-By Daniel Neilson
Broccoli or french fries? Take your pick. If you are like most, french fries are the overwhelmingly more appealing choice. Sure you might say, “But I’m such a healthy eater! I’ve seen SuperSize Me and I know how bad fast food is for me.” Unfortunately, you are still in the minority. A recent study shows that the majority of the US population did not meet recommendations for all of the nutrient rich food groups(Krebs Smith, Guenther, Subar, Kirkpatrick & Dodd). Despite glimmers of hope from successful interventions across the country, recent data shows that more than one third of US adults are obese and that obesity afflicts 17% of children and adolescents(Ogden, Carroll, Kit and Flegal). Why is this and why does it seem like the healthy decision is always the hardest one to make?
Of course, there is no one right answer to the questions above. Socioeconomic status, food deserts, subsidization of processed foods, social norms and cultural values all play an integral role in determining what and how much we eat, among many other factors. Interventions abound across the country to teach people have about why they should eat specific foods and avoid others. However, given the typical emphasis on education regarding the benefits of the desired behavior in health promotional materials, it appears that something deeper is at play.
What exactly is a “happy meal” anyways? If you are a child, receiving plastic, hand-sized toys from your favorite cartoon or movie certainly increases the odds that you will enjoy the food it came with. I can remember a particular car ride with my dad as a whiny eight year old boy where he lovingly(in hindsight perhaps strategically) drove me around to 5 different McDonald’s locations as I pleaded with him that I just had to have the latest salamander toy that could only be found in a McDonald’s happy meal. Would you like a side of broccoli with that?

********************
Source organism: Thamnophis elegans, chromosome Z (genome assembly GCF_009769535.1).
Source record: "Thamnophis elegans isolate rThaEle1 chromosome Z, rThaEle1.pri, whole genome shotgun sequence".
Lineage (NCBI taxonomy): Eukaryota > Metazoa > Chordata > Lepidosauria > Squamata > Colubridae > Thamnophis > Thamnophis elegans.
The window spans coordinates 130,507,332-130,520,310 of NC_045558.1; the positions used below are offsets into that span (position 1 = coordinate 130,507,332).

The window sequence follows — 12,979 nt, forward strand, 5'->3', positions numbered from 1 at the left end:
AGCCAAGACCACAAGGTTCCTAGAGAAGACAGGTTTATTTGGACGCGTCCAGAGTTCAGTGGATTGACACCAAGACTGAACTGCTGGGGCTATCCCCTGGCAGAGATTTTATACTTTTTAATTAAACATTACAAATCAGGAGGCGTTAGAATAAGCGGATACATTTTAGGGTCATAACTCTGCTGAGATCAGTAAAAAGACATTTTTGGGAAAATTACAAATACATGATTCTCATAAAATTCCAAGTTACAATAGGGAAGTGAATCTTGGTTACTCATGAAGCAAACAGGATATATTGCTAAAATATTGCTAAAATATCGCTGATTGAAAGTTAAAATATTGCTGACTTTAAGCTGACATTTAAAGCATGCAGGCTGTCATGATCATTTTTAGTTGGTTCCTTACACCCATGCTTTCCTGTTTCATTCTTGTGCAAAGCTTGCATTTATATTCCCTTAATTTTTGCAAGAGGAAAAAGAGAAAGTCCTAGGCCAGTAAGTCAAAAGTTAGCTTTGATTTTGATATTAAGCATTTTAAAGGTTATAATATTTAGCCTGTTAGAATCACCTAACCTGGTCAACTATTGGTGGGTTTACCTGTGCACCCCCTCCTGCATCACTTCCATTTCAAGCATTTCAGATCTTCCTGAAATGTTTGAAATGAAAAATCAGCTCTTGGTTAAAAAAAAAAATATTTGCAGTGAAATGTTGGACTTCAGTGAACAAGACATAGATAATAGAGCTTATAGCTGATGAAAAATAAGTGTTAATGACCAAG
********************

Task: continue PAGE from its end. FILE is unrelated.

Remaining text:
Changing food habits to combat the rampant growth of nutrition related diseases such as heart disease, cancer and diabetes in America will require strategic, multi-pronged, theory based changes that address poor nutrition habits at all levels of influence(Krebs-Smith, Reedy & Bosire). But what about first starting with a little fun? “Fun?”, you say, what does that have to do with healthy eating? To that I say, exactly.
A major reason why junk foods and fast food joints are so popular is not only how exciting they are to our tastebuds, but what they promise us. For a child surveying the following poster outside a McDonald’s, happiness and family bonding are on the menu.
For an adult driving by this ad on the side of a highway, eating at McDonald’s promises the chance for them to freely express themselves and think independently.
Compare this to the USDA’s new take on the Food Pyramid, MyPlate, a visual depiction of what American’s food plates should look like at meal time.